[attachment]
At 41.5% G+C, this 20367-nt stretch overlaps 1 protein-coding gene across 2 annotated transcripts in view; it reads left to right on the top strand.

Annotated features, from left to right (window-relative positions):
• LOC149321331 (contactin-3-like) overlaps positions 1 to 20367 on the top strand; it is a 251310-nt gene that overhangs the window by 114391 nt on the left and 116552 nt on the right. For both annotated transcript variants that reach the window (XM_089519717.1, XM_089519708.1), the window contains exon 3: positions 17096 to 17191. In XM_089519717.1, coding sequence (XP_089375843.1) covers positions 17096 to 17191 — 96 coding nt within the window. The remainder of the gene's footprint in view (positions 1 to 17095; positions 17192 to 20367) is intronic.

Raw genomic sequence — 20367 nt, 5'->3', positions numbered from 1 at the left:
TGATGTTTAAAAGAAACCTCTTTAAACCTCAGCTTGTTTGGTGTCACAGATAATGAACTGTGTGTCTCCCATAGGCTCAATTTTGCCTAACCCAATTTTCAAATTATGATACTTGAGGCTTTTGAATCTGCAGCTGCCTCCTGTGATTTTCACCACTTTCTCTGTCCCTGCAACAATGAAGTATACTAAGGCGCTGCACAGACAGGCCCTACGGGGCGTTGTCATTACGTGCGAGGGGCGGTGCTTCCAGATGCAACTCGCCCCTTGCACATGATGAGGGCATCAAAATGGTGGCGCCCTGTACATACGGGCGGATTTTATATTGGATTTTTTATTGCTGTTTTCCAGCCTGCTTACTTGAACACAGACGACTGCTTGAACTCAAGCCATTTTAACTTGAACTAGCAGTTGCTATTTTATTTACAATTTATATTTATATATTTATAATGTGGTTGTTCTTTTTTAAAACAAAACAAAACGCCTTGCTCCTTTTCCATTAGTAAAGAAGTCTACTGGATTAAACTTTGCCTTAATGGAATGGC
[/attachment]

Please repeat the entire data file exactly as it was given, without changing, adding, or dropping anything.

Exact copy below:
At 41.5% G+C, this 20367-nt stretch overlaps 1 protein-coding gene across 2 annotated transcripts in view; it reads left to right on the top strand.

Annotated features, from left to right (window-relative positions):
• LOC149321331 (contactin-3-like) overlaps positions 1 to 20367 on the top strand; it is a 251310-nt gene that overhangs the window by 114391 nt on the left and 116552 nt on the right. For both annotated transcript variants that reach the window (XM_089519717.1, XM_089519708.1), the window contains exon 3: positions 17096 to 17191. In XM_089519717.1, coding sequence (XP_089375843.1) covers positions 17096 to 17191 — 96 coding nt within the window. The remainder of the gene's footprint in view (positions 1 to 17095; positions 17192 to 20367) is intronic.

Raw genomic sequence — 20367 nt, 5'->3', positions numbered from 1 at the left:
TGATGTTTAAAAGAAACCTCTTTAAACCTCAGCTTGTTTGGTGTCACAGATAATGAACTGTGTGTCTCCCATAGGCTCAATTTTGCCTAACCCAATTTTCAAATTATGATACTTGAGGCTTTTGAATCTGCAGCTGCCTCCTGTGATTTTCACCACTTTCTCTGTCCCTGCAACAATGAAGTATACTAAGGCGCTGCACAGACAGGCCCTACGGGGCGTTGTCATTACGTGCGAGGGGCGGTGCTTCCAGATGCAACTCGCCCCTTGCACATGATGAGGGCATCAAAATGGTGGCGCCCTGTACATACGGGCGGATTTTATATTGGATTTTTTATTGCTGTTTTCCAGCCTGCTTACTTGAACACAGACGACTGCTTGAACTCAAGCCATTTTAACTTGAACTAGCAGTTGCTATTTTATTTACAATTTATATTTATATATTTATAATGTGGTTGTTCTTTTTTAAAACAAAACAAAACGCCTTGCTCCTTTTCCATTAGTAAAGAAGTCTACTGGATTAAACTTTGCCTTAATGGAATGGC